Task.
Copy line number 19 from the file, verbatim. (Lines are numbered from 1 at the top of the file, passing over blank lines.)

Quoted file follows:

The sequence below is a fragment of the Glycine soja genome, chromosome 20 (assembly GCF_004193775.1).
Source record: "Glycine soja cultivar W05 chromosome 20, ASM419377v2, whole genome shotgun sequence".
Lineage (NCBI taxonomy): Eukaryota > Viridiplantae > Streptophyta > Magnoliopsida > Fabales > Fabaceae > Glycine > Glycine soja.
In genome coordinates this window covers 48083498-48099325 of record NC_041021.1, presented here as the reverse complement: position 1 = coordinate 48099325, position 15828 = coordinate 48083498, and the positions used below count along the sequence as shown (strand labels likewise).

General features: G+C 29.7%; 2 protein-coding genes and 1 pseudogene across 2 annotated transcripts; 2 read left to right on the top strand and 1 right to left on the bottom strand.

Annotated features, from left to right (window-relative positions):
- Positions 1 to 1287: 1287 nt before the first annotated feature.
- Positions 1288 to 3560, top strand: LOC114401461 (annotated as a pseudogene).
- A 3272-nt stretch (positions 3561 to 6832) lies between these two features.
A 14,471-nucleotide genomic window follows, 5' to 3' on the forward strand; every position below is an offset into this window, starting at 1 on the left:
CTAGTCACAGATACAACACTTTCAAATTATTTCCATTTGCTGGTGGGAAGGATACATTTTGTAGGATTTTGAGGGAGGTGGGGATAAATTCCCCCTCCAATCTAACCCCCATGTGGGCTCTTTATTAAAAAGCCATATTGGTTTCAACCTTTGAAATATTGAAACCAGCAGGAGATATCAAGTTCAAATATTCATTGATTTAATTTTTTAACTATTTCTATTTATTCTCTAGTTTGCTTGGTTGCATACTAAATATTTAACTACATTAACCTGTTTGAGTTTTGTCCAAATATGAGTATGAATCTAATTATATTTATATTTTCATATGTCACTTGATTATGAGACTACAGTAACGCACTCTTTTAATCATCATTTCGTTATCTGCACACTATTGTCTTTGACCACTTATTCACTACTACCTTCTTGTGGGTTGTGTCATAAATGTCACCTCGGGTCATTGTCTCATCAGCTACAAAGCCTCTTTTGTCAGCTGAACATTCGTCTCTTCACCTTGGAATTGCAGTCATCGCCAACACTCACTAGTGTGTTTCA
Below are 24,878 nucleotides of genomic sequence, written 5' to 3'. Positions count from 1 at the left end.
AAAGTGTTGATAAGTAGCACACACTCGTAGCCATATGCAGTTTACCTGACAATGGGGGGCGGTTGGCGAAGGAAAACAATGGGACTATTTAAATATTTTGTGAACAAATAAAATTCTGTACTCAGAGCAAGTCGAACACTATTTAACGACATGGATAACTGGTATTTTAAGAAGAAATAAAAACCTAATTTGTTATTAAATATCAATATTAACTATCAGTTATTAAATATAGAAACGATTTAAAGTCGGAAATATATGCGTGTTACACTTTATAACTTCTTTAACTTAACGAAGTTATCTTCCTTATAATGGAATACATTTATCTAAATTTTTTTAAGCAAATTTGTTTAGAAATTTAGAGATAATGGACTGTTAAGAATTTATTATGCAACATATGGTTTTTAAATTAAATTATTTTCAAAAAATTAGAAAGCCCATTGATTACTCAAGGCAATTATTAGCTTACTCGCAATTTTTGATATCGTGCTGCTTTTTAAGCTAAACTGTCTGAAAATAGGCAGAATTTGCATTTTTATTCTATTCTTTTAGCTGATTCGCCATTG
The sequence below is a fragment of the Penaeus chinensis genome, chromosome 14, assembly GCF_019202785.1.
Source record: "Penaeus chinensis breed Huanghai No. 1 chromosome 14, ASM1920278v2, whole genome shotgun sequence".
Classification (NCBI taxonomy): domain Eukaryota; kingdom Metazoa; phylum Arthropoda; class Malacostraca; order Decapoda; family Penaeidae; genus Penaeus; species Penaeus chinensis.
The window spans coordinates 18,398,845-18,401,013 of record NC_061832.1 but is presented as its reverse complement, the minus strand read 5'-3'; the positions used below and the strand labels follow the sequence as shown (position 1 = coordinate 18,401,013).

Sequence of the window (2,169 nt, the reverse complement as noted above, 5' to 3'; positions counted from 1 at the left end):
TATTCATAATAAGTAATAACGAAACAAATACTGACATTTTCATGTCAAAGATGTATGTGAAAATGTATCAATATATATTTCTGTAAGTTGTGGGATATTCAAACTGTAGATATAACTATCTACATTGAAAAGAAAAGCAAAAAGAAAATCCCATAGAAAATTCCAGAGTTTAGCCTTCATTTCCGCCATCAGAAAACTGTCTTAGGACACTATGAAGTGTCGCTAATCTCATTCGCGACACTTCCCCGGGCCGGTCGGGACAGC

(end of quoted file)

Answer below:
TATTCATAATAAGTAATAACGAAACAAATACTGACATTTTCATGTCAAAGATGTATGTGAAAATGTATCAATATATATTTCTGTAAGTTGTGGGATATTCAAACTGTAGATATAACTATCTACATTGAAAAGAAAAGCAAAAAGAAAATCCCATAGAAAATTCCAGAGTTTAGCCTTCATTTCCGCCATCAGAAAACTGTCTTAGGACACTATGAAGTGTCGCTAATCTCATTCGCGACACTTCCCCGGGCCGGTCGGGACAGC